Good news: the number of people suffering from burnout syndrome is decreasing. Sadly, the illness remains to be a prominent problem in many companies, which should not be ignored.
Burnout Syndrome: Working Too Much Evidentially Makes You Sick!Madeleine Gritzbach, Monday 18 June 2018 | Reading time: unknown
If employees suffer from burnout syndrome, they are not to be blamed for it. In most cases, too much stress is the reason - often resulting from a weak corporate culture. Employees are under too much pressure from their bosses and are given too many tasks to fulfill on a single day. Sometimes they will become too ambitious because they feel like they are competing with their colleagues and want to be better than everyone else at all times. Also, the working environment has an impact on employees’ well-being. Frequent interruptions by phone calls and a noise level that is too high can lead to stress and make you sick. Moreover, lack of appreciation can also be a reason for a burnout syndrome. Often times, first signs of burnout syndrome get ignored – as a result, there are no measures taken to prevent the outbreak.
What is burnout syndrome?
Burnout syndrome is a medical condition which effects a human both physically and mentally. It is no sudden condition, but develops over a longer period of time. You are in a state of emotional, physical and mental fatigue which often goes on to become a nervous breakdown. Typical symptoms are fatigue, apathy, insomnia and loss of working motivation.
5 tips for preventing a burnout syndrome
Find the right balance between work and relaxation
Avoid working after hours or on the weekend. Relieve stress and try to relax, for example by doing endurance sports or yoga. Sleep deprivation can also lead to decreasing concentration and overall performance. Therefore you have to be careful to get enough sleep and develop a healthy sleeping pattern.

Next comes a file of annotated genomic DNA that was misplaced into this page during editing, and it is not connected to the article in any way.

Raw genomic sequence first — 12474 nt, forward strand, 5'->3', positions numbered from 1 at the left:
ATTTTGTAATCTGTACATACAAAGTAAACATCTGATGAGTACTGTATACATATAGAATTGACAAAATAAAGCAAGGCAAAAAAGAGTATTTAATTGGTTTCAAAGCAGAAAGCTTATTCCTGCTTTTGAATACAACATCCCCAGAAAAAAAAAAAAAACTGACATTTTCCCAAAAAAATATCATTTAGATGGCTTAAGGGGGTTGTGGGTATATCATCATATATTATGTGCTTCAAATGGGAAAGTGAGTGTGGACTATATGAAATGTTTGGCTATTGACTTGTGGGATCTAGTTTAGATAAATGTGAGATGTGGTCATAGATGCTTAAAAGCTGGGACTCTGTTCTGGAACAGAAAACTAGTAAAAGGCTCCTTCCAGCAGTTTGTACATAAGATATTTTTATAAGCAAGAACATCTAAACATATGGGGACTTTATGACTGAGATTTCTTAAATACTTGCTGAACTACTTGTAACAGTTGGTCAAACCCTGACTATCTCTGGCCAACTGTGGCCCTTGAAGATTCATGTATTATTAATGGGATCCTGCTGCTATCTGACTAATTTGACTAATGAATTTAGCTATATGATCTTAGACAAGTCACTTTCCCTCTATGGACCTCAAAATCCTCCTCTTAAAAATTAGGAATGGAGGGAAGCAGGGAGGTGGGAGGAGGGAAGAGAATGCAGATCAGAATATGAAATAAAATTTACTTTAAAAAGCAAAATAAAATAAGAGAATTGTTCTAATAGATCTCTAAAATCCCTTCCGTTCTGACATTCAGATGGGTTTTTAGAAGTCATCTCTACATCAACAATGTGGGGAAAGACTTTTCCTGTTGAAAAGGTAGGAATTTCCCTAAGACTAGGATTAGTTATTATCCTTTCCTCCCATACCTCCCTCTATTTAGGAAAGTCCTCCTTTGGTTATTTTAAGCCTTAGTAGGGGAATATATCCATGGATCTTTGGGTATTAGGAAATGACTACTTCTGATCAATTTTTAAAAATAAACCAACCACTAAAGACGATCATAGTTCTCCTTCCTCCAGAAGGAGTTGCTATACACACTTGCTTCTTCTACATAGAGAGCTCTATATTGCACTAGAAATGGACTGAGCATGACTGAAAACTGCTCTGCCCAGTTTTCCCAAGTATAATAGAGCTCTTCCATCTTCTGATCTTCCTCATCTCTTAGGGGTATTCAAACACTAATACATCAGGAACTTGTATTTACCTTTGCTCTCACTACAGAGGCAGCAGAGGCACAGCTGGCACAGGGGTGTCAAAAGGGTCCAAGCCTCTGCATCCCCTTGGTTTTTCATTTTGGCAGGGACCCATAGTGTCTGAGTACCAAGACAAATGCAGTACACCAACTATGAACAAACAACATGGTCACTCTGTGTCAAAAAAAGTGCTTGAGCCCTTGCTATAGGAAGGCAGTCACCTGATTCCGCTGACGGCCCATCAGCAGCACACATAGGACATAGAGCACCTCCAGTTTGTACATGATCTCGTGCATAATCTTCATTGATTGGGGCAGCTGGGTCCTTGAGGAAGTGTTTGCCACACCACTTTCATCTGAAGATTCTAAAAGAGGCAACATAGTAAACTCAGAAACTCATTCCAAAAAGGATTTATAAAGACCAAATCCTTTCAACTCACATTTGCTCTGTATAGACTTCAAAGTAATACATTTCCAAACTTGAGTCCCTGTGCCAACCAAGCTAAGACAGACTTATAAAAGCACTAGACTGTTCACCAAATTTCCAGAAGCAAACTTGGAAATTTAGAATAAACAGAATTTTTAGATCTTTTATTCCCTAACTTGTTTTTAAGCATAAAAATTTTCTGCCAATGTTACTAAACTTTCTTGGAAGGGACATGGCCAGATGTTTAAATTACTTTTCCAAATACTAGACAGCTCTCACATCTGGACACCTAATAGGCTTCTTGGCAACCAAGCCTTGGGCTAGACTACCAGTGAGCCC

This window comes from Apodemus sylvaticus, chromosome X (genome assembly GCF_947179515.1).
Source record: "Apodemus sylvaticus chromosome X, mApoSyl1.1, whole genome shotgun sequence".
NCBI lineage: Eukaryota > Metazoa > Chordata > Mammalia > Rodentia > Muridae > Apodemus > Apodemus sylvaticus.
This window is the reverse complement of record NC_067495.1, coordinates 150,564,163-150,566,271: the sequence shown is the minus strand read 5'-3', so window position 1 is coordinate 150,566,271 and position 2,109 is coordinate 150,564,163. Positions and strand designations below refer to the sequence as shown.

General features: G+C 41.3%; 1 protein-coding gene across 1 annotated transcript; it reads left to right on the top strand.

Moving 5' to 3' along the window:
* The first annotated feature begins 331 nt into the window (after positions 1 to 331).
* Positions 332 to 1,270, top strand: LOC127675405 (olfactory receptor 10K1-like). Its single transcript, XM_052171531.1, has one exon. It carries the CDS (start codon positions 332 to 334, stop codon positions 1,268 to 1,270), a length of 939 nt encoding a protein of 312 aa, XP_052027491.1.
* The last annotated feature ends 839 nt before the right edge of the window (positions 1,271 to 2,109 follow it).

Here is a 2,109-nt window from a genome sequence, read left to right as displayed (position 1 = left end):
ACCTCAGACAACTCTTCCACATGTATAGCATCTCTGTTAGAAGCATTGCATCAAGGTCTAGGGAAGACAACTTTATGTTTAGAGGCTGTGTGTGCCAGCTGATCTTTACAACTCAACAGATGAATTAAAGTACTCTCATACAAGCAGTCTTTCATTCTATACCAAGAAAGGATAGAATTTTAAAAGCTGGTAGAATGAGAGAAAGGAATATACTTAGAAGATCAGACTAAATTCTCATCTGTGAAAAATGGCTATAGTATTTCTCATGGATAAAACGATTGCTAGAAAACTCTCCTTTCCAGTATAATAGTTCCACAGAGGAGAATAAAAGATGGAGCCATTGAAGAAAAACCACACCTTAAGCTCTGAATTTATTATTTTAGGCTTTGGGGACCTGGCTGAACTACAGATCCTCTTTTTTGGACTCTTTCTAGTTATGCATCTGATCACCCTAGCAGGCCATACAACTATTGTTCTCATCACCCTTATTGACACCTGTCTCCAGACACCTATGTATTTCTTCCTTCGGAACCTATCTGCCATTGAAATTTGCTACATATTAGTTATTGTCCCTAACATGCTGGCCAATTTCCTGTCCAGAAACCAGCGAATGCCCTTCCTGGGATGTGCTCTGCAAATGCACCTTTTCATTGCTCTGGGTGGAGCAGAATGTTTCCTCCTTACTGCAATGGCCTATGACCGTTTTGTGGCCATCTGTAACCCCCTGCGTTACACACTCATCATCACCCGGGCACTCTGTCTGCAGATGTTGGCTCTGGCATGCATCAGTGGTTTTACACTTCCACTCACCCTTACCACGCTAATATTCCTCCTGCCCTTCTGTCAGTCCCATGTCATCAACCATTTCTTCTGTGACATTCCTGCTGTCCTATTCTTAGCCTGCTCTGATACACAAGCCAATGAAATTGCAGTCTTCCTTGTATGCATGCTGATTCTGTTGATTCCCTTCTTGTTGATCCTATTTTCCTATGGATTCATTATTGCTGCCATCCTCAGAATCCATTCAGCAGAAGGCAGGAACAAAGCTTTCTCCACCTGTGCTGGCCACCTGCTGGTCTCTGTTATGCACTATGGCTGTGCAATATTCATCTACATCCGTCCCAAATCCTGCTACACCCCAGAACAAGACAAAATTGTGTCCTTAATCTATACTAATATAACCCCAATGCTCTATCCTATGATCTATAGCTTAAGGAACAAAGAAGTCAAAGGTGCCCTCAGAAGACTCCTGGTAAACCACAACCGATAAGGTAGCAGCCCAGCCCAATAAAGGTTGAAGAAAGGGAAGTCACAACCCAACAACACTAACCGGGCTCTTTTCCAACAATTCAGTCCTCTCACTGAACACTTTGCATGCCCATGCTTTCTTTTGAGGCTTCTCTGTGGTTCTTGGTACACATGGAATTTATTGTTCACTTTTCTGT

Identify and eliminate sources of stress
Only if you know your personal sources of stress, you can also eliminate them. Note all particularly stressing situations and try to find the trigger for the stress, as well as ways to reduce those. Be aware though, that there might never be a zero-stress-level.
Do not lose sight of your goals. Set yourself realistic goals – for both the short and the long term. This way you stay motivated and develop a strategy for reaching these goals. The “Smart”-rule might help you.
Learn to say "NO"
Do not agree to everything. Fulfill your own tasks diligently. While it might be exemplary to help your colleagues, it is important to know your limits and to reject inquiries from your colleagues if you feel they might go beyond your limits. This way you save your energy and have more time for yourself.
Prevent burnout syndrome by managing your time effectively
Structure your day, for example by using the “Pareto principle” or the “Alpen method”. As a result, productivity is improved and you reach your goals faster. This leads to a feeling of success and more motivation.
What are your tasks as a leader?
Look closely! As a leader, you are the “protector” and a kind of guardian for your employees. Keep looking out for signs of burnout syndrome and address the problem at an early stage. Be understanding and considerate towards the affected employee. Offer your support, for example by granting paid leave or more flexible working hours. Also, having the possibility to make use of professional help shows the employees that they can count on your full support.
Test for yourself, whether and to what extent the following aspects are true for you and take action accordingly:
- My work has become routine only, I do not relate personally.
- It is becoming harder for me to attune to other people at work.
- I often feel tired or drained.
- It is difficult for me to bring me to do my work.
- I am easily irritable.
- I barely receive positive feedback on my work.
- I often doubt that my work is useful.
- I feel like I do more and more and still achieve less.
If you feel these symptoms appy to you, do not hesitate to seek professional help.